Sri Aurobindo said that when He was in jail the Gita was put into His hand. … So He told us that this Gita was given to Him by Sri Krishna; and if you read Essays on the Gita, which I recommend very strongly to all of you, those particularly who are grown up, you will have no doubt that it was Sri Aurobindo Himself who was Sri Krishna.
The nine forms of the goddess form an ascending hierarchy rising from the root chakra at the base of the spine and traveling upwards until it reaches the crown and passing beyond unites with its Lord.
Money is the visible sign of a universal force, and this force in its manifestation on earth works on the vital and physical planes and is indispensable to the fullness of the outer life. In its origin and its true action it belongs to the Divine.
A Talk by Dr Alok Pandey from the “Tuesday Talks” series (2011)
The form depicted in the story of Durga is evidently on the subtle planes where each of her hands represents the power of the one of the gods.
Passing beyond the limits of human mind of reason there are the higher levels of mind climbing further through zones of increasing luminosity. Yet a limit comes, a border that the mind cannot cross. Here its wisdom stops.
Today’s talk takes up a rather misunderstood side of Sanatana Dharma that we know as Tantra.
The story of Durga is the story of one such moment in the evolutionary history of earth. Though this battle takes place on the subtle planes its repercussions are felt upon earth and humanity.
This webinar centers around the emergence of a new generation of children and how we need to rethink about our education.
Published in Dharma newspaper No. 9 in October, 1909, in Bengali. Recitation by Manoj Das Gupta, music by Sunil Bhattacharya, artwork by Ritam Upadhyay.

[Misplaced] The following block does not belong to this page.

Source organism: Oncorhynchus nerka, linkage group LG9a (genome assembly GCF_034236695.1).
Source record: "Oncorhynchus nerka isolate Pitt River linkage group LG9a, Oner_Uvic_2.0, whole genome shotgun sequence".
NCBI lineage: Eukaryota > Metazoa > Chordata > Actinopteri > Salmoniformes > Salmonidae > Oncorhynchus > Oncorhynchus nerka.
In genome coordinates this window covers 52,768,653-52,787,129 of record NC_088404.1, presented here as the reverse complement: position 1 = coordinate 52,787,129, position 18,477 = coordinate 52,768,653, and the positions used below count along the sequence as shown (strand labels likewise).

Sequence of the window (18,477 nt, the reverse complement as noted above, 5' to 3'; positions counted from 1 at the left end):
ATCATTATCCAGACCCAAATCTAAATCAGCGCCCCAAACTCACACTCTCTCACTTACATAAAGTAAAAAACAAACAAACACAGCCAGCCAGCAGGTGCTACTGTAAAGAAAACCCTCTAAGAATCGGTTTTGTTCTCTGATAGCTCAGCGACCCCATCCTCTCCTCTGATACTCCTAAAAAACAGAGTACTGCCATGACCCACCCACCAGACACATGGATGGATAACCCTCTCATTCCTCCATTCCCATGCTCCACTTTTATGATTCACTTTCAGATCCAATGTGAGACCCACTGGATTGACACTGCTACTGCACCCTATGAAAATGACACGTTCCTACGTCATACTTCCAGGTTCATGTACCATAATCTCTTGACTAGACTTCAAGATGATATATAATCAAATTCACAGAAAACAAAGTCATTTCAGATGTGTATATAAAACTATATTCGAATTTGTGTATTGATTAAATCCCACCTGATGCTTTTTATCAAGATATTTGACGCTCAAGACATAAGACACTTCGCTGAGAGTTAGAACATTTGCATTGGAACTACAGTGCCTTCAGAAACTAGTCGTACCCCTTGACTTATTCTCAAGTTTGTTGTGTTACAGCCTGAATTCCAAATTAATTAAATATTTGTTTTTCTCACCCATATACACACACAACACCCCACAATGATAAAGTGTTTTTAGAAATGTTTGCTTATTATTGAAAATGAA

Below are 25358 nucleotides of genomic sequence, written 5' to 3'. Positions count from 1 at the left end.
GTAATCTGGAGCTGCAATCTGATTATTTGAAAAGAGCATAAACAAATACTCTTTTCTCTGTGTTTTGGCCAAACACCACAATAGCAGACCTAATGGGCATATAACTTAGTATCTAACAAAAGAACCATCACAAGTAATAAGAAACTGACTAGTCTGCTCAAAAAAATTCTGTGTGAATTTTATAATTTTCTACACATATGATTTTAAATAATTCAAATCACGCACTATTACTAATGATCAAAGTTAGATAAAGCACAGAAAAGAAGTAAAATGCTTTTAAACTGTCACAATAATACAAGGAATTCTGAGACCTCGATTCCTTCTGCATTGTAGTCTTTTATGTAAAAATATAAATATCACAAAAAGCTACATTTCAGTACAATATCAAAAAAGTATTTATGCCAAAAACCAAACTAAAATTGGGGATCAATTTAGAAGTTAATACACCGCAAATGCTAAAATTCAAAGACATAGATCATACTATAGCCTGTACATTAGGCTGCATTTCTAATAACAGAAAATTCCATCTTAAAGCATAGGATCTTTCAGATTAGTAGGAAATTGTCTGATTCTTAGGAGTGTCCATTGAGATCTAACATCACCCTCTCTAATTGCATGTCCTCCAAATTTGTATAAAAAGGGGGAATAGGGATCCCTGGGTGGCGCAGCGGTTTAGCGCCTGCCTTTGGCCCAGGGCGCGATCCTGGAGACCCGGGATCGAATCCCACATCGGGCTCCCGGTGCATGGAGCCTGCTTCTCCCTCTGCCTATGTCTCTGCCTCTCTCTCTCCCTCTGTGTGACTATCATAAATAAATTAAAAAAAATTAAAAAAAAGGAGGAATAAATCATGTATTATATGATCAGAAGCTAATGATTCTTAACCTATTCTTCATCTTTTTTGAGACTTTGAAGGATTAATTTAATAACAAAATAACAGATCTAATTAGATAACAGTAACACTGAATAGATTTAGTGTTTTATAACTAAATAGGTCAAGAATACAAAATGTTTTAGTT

It is against this background that we can understand the story of Goddess Durga slaying the demons along with their king Mahisasura. Mahisasura is the ill-begotten child of the Asura king Rambha and a buffalo-woman. Buffalo is clearly symbolic of an animal type of humanity that is largely tamasic and full of greed and lust. Read More
A weekly sharing on Savitri by Alok Pandey (audio recording in English).
In this brief reflection in Hindi, Personal and Impersonal aspects are explained.
Sri Aurobindo wrote this piece as a letter to Punamchand Shah, a disciple living in Gujarat, on 1 August 1927. In 1928 it was published as the third chapter of The Mother.
This journey begins assuming the form of a battle between the animal state out of which it must emerge and which continues to torment and assail through the various hungers made worse by the presence of a mind which is at the mercy of the desire-self.
This talk is a summary of Book Two Canto Eleven of Savitri. Aswapati now leaves the limits of the labouring little mind and enters into a wider and more luminous domain.
O my beloved God, Thou hast taken me into Thy arms that are so strong and so gentle, and nothing exists but Thy divine Ecstasy.
Swami Brahmananda said: ‘Next to Vivekananda nobody else ever loved India so much.’ ‘I see Nivedita as the Mother of the masses,’ said Rabindranath. … Vivekananda knew and said that Nivedita would awaken nationalism among the Hindus and had directed her to dedicate herself to that end.